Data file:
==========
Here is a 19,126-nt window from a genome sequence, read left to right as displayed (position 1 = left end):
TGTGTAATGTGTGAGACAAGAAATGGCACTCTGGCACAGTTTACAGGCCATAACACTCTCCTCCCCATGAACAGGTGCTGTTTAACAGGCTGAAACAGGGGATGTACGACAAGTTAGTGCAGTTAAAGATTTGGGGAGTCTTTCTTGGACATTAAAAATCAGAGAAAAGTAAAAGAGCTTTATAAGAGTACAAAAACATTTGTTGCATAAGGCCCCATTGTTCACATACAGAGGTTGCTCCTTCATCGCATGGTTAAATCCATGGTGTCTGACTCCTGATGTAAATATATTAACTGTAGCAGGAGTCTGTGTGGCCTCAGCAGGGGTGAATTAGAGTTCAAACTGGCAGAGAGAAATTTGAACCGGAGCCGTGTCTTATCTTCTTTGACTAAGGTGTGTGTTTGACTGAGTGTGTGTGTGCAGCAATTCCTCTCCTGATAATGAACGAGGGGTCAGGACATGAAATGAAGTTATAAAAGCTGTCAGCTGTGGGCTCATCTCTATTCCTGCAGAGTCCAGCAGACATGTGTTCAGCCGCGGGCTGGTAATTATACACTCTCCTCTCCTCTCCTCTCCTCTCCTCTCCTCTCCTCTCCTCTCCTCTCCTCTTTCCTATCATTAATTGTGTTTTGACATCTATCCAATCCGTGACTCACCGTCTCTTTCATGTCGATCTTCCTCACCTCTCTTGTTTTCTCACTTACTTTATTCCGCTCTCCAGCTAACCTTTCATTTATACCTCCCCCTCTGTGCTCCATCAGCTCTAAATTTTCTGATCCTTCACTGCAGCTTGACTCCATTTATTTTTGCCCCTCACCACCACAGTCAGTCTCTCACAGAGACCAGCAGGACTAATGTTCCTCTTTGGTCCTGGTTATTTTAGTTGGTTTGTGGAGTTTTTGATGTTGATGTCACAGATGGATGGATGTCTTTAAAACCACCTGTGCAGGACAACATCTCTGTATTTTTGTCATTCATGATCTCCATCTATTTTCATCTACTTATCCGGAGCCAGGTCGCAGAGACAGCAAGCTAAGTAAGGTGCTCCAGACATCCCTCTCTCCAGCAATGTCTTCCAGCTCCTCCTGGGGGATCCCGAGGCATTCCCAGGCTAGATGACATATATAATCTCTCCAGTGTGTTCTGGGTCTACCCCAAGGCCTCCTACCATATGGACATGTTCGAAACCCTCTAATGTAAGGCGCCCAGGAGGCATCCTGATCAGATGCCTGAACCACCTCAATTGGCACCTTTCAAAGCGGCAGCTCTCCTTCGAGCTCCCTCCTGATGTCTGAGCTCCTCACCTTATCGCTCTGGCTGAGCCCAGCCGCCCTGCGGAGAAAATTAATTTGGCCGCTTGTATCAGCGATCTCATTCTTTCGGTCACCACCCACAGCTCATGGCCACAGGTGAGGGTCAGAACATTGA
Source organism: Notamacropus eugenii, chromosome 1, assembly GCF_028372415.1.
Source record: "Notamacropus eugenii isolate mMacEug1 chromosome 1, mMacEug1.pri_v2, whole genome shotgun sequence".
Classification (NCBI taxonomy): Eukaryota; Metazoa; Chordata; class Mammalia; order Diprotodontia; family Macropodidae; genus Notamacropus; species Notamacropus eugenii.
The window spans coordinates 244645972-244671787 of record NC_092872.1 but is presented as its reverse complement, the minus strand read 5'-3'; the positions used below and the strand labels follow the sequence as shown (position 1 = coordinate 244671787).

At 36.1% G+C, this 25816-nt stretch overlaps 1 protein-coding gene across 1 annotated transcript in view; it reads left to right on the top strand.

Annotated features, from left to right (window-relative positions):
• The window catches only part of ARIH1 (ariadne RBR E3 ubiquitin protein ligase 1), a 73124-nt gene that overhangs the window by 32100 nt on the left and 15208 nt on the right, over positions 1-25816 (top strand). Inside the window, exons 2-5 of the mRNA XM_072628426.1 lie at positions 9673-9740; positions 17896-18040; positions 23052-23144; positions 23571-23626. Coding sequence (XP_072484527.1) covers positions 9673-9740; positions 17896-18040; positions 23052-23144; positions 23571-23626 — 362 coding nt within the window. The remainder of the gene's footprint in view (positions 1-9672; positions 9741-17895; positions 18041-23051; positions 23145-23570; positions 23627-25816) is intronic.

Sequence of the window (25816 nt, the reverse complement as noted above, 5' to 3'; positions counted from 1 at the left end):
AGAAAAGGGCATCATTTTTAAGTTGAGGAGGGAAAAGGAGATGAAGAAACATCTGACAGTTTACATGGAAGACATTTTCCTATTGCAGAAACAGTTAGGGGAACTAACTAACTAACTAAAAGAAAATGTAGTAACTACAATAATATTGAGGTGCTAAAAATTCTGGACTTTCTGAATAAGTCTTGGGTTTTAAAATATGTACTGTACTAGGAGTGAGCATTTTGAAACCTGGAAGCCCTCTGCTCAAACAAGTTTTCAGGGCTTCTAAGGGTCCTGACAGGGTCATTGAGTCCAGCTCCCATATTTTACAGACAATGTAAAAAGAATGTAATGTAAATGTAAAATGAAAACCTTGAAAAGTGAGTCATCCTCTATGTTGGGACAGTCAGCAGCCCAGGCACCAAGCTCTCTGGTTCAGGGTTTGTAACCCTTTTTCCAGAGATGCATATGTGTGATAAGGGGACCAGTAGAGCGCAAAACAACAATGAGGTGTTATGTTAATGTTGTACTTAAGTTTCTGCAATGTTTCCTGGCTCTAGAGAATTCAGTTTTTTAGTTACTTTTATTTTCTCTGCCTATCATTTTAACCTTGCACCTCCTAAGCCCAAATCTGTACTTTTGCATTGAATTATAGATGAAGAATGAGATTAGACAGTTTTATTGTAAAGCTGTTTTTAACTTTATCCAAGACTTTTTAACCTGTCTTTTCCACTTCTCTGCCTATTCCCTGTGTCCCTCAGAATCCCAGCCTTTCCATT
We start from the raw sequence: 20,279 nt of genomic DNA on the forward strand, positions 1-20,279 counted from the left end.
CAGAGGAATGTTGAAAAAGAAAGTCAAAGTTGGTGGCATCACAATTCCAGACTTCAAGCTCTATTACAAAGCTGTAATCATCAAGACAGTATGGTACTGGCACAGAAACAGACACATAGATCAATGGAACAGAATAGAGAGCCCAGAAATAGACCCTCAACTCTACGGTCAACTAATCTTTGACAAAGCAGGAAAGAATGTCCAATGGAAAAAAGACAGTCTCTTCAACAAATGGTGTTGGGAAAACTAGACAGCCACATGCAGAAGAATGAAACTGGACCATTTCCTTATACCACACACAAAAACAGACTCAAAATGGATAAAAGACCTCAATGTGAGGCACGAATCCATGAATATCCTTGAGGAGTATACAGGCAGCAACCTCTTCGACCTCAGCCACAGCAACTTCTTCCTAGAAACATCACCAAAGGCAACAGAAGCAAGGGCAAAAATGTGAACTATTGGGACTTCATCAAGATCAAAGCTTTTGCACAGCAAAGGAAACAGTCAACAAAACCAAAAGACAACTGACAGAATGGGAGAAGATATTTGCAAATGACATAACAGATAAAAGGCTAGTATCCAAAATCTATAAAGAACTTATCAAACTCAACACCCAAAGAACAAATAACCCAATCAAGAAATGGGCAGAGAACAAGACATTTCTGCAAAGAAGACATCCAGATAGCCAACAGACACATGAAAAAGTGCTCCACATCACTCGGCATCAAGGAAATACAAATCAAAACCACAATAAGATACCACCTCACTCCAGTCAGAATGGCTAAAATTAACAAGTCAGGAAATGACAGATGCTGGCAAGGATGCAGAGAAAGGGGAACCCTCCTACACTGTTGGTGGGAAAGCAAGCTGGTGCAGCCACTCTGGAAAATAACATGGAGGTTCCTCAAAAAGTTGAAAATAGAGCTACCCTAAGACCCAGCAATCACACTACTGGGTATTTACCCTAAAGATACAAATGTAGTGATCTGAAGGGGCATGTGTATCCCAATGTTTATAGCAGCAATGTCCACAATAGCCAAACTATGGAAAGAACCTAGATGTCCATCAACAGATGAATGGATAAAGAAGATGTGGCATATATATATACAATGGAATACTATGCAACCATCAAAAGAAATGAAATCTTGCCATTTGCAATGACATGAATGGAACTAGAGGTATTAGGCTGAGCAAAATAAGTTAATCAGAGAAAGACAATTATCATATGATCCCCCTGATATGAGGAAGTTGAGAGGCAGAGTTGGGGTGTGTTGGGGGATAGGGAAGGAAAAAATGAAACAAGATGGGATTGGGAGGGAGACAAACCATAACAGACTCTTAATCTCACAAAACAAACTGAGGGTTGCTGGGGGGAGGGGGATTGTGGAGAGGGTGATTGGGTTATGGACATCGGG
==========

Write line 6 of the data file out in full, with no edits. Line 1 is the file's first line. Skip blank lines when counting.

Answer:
The window spans coordinates 244645972-244671787 of record NC_092872.1 but is presented as its reverse complement, the minus strand read 5'-3'; the positions used below and the strand labels follow the sequence as shown (position 1 = coordinate 244671787).